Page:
We may or may not feel a degree of love and belongingness being met in our life based on whether or not we have a healthy primary love relationship or a close circle of friends.  We may or may not have a healthy sense of  self-esteem depending upon factors in our  relationships, our work, our feelings about our appearance, our health and so on.

As we think about what motivates us each day in all the various aspects of our life – we might consider asking ourselves if our primary motivators come from a sense of lack that we are trying to fill – or whether they come from a sense that we have enough or we are good enough and we are simply trying to give from our abundance and share our unique talents.  Which is it for you?  The point, of course, is to evaluate the motivations of our day so we can release our attachments to certain deficiency needs and spend more time working on  higher needs.

A third way of using Maslow’s theory is to lay the hierarchy against our actions out in the world in relationships with others in specific situations and see if it offers us any guidance in how we relate to others and in guiding our own personal evolution.  Let’s look at a couple of examples.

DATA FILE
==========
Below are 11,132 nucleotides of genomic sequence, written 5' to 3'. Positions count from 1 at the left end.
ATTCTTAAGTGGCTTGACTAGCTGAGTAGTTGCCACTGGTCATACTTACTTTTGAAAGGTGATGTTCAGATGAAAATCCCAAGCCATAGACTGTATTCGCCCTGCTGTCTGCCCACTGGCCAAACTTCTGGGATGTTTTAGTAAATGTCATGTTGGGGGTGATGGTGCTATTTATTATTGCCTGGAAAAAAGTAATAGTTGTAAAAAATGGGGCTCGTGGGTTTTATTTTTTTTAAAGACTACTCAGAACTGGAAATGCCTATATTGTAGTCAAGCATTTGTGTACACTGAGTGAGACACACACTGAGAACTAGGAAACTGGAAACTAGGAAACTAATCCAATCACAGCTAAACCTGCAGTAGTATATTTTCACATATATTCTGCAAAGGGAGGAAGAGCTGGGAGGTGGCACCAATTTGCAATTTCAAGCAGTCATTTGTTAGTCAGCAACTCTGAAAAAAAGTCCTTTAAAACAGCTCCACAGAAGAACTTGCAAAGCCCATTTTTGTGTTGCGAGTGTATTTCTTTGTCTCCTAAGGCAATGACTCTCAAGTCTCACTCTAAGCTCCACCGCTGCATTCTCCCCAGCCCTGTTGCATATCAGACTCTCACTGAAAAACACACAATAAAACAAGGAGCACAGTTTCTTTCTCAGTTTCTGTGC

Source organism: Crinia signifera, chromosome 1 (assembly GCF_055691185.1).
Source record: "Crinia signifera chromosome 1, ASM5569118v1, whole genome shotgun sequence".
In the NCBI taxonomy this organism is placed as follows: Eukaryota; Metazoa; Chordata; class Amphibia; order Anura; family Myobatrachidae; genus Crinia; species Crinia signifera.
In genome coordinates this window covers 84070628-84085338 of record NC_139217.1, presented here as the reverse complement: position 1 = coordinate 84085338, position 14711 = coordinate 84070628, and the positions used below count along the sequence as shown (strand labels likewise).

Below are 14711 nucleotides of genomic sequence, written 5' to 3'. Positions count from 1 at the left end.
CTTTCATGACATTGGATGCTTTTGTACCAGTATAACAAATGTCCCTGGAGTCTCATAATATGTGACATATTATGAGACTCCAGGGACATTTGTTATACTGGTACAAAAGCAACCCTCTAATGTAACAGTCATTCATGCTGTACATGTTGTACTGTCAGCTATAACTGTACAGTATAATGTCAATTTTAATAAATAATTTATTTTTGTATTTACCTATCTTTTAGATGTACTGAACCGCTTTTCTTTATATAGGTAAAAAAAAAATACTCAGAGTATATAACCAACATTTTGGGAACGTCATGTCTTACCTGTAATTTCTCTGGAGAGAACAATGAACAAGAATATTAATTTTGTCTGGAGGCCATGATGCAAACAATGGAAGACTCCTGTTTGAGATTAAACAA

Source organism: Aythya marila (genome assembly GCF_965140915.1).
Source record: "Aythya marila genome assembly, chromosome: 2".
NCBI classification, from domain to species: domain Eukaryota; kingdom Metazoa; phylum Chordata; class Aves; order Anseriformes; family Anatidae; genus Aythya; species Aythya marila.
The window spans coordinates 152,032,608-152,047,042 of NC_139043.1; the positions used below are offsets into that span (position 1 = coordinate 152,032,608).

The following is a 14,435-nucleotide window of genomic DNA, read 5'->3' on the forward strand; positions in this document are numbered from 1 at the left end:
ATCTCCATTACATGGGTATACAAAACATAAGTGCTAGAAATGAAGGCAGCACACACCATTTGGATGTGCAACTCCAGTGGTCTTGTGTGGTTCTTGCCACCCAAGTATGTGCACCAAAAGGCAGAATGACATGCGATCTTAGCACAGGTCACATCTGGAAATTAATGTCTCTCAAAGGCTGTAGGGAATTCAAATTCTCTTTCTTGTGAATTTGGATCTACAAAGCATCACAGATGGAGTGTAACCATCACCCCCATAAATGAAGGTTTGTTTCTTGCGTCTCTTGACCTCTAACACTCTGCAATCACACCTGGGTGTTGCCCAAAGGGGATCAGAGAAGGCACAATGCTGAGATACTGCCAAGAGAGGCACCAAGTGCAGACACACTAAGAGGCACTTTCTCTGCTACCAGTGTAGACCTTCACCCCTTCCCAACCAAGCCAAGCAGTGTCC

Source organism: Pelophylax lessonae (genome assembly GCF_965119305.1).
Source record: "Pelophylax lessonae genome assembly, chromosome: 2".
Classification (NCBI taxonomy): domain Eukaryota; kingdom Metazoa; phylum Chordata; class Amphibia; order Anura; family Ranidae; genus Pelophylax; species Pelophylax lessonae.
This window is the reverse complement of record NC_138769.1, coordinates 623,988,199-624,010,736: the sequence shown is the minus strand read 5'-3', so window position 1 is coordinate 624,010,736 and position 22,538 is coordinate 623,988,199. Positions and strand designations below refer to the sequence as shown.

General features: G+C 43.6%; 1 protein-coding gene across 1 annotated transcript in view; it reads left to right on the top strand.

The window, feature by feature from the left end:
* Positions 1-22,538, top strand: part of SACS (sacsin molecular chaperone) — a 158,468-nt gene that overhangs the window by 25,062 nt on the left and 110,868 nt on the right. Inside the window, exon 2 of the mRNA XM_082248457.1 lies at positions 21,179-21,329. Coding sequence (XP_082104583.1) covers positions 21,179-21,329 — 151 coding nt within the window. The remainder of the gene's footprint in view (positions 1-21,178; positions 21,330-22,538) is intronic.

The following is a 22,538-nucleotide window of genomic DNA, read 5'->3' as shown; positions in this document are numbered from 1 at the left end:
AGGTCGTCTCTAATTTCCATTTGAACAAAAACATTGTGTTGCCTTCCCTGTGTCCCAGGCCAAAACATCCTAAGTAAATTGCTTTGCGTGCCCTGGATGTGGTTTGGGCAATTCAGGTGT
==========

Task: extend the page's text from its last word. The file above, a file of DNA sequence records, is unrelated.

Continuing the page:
Let’s consider what is underlying your motivation in your interactions with your primary love life (either in your relationship with a specific person or in your approach to creating such a relationship)?  Now it’s easy when first considering Maslow to think that any time you are motivated to create or maintain a loving relationship with a significant other that your motivation comes from his “love and belongingness” needs level.  But that’s not necessarily so.

In reality, there are generally multiple needs levels at play.  You may be seeking or staying in a relationship because you want access to sexual pleasure – a physiological need.  You may feel you need the other person’s income to survive – a safety and security need.  You may believe your friends and family expect you to be in a serious relationship and would think less of you if you’re not – a love and belongingness need.  You may believe your sense of worthiness relates to being in a relationship, that you would be a failure if you were not – a self-esteem need.